I had a lot of expectations and assumptions going into this whole having-a-baby thing. You have pretty much shattered every single one.
-I expected it to take a long time for us to even conceive you, but once I got my issues straightened out, it took no time at all: it was the very first time I had ovulated in YEARS that I got pregnant.
-I never expected the roller coaster of pregnancy to be QUITE so crazy: from a few miscarriage scares in the first weeks to the craziness of appendicitis at week 10 to feeling the healthiest I’ve ever felt in my life, it was quite the ride.
-I obviously did not expect to have a c-section. This is well-documented. I was expecting to get to experience at least one contraction.
-I expected you to be bald. And funny-looking. Because, let’s be honest, most babies are pretty funny-looking. But… you’re beautiful. Really. You have a gorgeous head of strawberry-blonde hair, big blue eyes, a perfect little nose. I don’t know how we did it. And if our friends, families, and strangers on the street are to be believed, this is not just a mother’s biased opinion here. You are gorgeous.
-Nobody told me how LOUD infants are. Your grunts, squeaks, snorts and sighs kept me awake (and nervous) those first few weeks. Now at the 2-month mark I’ve finally figured out which sounds I can ignore, and which indicate actual distress.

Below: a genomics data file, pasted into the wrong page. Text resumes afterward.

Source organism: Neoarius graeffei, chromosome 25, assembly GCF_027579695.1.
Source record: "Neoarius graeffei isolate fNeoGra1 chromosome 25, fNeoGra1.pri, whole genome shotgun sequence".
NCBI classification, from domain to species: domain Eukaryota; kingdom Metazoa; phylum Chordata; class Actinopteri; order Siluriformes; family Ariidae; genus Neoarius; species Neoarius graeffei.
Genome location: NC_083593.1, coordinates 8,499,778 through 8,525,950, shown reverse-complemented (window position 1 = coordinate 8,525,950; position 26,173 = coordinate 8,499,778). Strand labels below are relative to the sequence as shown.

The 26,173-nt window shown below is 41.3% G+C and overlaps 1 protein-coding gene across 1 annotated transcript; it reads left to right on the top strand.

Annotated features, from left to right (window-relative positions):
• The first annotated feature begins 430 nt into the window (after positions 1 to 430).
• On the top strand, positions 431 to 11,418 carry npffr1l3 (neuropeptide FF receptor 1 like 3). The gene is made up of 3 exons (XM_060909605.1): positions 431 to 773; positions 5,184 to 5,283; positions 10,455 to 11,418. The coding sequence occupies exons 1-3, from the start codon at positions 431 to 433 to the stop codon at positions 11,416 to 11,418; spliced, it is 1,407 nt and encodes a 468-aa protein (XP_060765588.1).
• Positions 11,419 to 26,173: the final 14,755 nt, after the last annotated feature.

-Speaking of sleep, I did not expect to deal well with sleep deprivation. Up until you arrived, I was the kind of person who really needed her 7-9 hours a night. And then, somehow, you arrive and require attention every 90 minutes or so, and it’s fine. I can get 4 hours of sleep broken up in 45-minute chunks and continue to function the next day. I don’t know how, it just works.
-I expected everything to change. And yes, life is very different. But I’m still me. I’m just ALSO a mom. I still do most of the same things I always did, just with you strapped to my chest. Your dad is still himself, he’s just ALSO your dad. Our lives haven’t gotten constrained or smaller, we haven’t needed to trade off or sacrifice the way I expected we might. Instead, our capacity for fun, for laughs, for love, has expanded about a hundredfold. I wasn’t expecting that to be the case. But I’m glad it is.